Liberal groups have asked a federal judge to quash new state restrictions on early voting in the first of what may be multiple court challenges to laws enacted by Republicans in a recent lame-duck session.
A motion filed Monday afternoon with Judge James D. Petersen asks him to halt enforcement of parts of a law signed Friday by Gov. Scott Walker.
The court filing charges Walker and GOP lawmakers with defying judicial directives in 2016 to halt their previous attempts to constrain early voting.
Brought by groups including Citizen Action of Wisconsin and One Wisconsin Institute, it says the recently enacted laws were meant “to ensure that it is harder for Democratic candidates to win future elections by restricting early voting.”
The restrictions signed by Walker bar municipalities from beginning early voting sooner than two weeks before an election. Large municipalities that vote heavily Democratic, such as Madison and Milwaukee, start more than 40 days before an election.
One Wisconsin Institute, an arm of the liberal group One Wisconsin Now, and Citizen Action successfully challenged a slew of state early voting restrictions in court in 2016. Now they seek to do so again.
“The Wisconsin Republican attempts to rig the rules on voting were unconstitutional in 2016 and they’re unconstitutional today,” One Wisconsin Institute’s executive director, Scot Ross, said in a statement. “We are going back to federal court to ask the judge to enforce his previous ruling and actions to force the GOP to respect our right to vote.”
The motion also asks Petersen to halt other new requirements signed into law by Walker . One says college or university IDs used to meet the state’s photo ID voting requirement must expire “no later than two years after the date of issuance.”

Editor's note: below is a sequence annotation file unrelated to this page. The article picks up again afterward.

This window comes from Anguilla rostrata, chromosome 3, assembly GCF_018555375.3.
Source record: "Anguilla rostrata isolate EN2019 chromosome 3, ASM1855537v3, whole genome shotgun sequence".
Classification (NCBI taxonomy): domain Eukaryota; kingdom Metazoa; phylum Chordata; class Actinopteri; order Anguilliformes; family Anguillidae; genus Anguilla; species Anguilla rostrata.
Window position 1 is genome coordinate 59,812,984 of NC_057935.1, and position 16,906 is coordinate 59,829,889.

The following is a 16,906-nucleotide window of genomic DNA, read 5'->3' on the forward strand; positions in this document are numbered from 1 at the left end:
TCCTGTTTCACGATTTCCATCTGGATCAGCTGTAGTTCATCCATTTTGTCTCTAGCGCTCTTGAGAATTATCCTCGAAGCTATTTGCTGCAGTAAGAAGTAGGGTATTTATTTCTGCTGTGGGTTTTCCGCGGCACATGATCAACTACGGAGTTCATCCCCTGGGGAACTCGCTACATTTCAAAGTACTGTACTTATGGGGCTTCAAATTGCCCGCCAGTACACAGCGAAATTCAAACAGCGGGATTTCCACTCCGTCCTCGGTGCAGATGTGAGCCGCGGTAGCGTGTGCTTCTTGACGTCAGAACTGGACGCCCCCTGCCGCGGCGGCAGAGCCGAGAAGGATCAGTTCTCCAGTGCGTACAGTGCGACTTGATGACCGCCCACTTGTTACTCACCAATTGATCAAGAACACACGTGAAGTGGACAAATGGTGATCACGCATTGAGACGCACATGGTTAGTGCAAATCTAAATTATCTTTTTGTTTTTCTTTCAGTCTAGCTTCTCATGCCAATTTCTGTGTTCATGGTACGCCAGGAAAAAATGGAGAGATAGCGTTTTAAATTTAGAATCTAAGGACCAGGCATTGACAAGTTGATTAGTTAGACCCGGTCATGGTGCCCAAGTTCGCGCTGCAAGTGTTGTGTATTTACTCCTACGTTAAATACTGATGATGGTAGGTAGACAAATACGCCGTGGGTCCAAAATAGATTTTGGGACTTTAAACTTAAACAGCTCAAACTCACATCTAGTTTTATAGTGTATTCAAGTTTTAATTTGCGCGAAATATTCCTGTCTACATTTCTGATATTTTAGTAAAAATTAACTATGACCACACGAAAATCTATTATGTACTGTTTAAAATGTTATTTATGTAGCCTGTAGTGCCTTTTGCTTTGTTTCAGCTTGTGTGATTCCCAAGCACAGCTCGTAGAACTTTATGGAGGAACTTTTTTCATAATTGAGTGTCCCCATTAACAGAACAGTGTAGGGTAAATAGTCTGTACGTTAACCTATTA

Another reduces, from 180 days to 60 days, the time period in which a state-issued credential can be used to vote in cases in which a voter doesn’t have a more traditional photo ID.
The court action is being supported by the National Redistricting Foundation, a nonprofit affiliate of the National Democratic Redistricting Committee, headed by former U.S. Attorney General Eric Holder.
The offices of Walker and GOP legislative leaders declined to comment Monday on the motion.
The state has until Jan. 3 to respond to the motion, and plaintiffs have until Jan. 10 to reply to that.
Petersen, a judge in Wisconsin’s Western District Court, presided over the liberal groups’ initial court challenge, which resulted in restrictions on the hours, dates and locations of early voting being overturned. Petersen found the early voting restrictions to be racially discriminatory because they targeted municipalities with large minority populations, especially Milwaukee.
The lawsuit also challenged the state’s photo ID requirement to vote. Petersen ordered the state to improve its process for issuing credentials to people who were eligible to vote but could not comply with the requirement — primarily people who lack qualifying IDs as well as the documents needed to get a free ID from the state.
Holder said in a statement that the lame-duck bills, by defying judicial directives, are “another shameful mark on the legacy of Scott Walker and his allies in the Legislature.”
“Republicans in the Wisconsin Legislature and their defeated governor are using their gerrymandered majorities to — once again — attempt to suppress the votes of people of color in the state,” Holder said.
The new filing comes as the 2016 court challenge to the state’s early voting and voter ID restrictions remains on appeal and unresolved. In February 2017 a three-judge panel of the U.S. Court of Appeals for the 7th Circuit heard arguments in the state’s appeal of Petersen’s ruling, but the appellate court still has not issued a ruling.
Monday’s news is not a surprise, as critics of the lame-duck bills have said court challenges to them would be forthcoming.
It also may not be the only legal challenge to the laws. Others may seek to overturn provisions curtailing powers of the incoming Democratic governor-elect, Tony Evers, and attorney general-elect, Josh Kaul.
Kaul, an attorney, has worked for the law firm Perkins Coie, which is representing the plaintiffs challenging the early voting and photo ID laws. Kaul filed in November to be removed as an attorney in the case.
State Journal reporter Ed Treleven contributed to this report.